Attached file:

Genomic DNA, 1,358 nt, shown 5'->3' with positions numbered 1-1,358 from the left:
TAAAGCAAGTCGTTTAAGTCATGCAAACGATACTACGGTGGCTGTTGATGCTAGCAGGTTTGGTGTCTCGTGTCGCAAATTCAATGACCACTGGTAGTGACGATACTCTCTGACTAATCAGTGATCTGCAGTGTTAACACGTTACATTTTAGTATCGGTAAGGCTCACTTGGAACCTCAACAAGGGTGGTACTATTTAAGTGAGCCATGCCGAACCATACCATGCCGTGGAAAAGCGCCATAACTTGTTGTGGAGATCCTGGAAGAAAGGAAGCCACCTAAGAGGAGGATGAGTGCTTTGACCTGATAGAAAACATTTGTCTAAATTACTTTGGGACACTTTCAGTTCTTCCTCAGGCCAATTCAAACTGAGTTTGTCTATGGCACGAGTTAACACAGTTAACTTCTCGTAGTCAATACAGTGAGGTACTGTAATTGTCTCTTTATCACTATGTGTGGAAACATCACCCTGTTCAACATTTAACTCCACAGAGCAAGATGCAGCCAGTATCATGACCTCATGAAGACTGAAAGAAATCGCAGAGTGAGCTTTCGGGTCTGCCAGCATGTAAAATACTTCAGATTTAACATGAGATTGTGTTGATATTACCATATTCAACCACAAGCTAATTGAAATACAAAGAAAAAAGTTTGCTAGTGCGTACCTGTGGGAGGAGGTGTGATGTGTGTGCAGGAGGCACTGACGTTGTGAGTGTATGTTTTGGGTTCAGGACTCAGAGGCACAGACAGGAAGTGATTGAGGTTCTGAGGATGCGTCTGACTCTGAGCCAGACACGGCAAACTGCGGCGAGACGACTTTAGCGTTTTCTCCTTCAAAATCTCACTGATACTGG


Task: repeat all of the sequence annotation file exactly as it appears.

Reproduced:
Genomic DNA, 1,358 nt, shown 5'->3' with positions numbered 1-1,358 from the left:
TAAAGCAAGTCGTTTAAGTCATGCAAACGATACTACGGTGGCTGTTGATGCTAGCAGGTTTGGTGTCTCGTGTCGCAAATTCAATGACCACTGGTAGTGACGATACTCTCTGACTAATCAGTGATCTGCAGTGTTAACACGTTACATTTTAGTATCGGTAAGGCTCACTTGGAACCTCAACAAGGGTGGTACTATTTAAGTGAGCCATGCCGAACCATACCATGCCGTGGAAAAGCGCCATAACTTGTTGTGGAGATCCTGGAAGAAAGGAAGCCACCTAAGAGGAGGATGAGTGCTTTGACCTGATAGAAAACATTTGTCTAAATTACTTTGGGACACTTTCAGTTCTTCCTCAGGCCAATTCAAACTGAGTTTGTCTATGGCACGAGTTAACACAGTTAACTTCTCGTAGTCAATACAGTGAGGTACTGTAATTGTCTCTTTATCACTATGTGTGGAAACATCACCCTGTTCAACATTTAACTCCACAGAGCAAGATGCAGCCAGTATCATGACCTCATGAAGACTGAAAGAAATCGCAGAGTGAGCTTTCGGGTCTGCCAGCATGTAAAATACTTCAGATTTAACATGAGATTGTGTTGATATTACCATATTCAACCACAAGCTAATTGAAATACAAAGAAAAAAGTTTGCTAGTGCGTACCTGTGGGAGGAGGTGTGATGTGTGTGCAGGAGGCACTGACGTTGTGAGTGTATGTTTTGGGTTCAGGACTCAGAGGCACAGACAGGAAGTGATTGAGGTTCTGAGGATGCGTCTGACTCTGAGCCAGACACGGCAAACTGCGGCGAGACGACTTTAGCGTTTTCTCCTTCAAAATCTCACTGATACTGG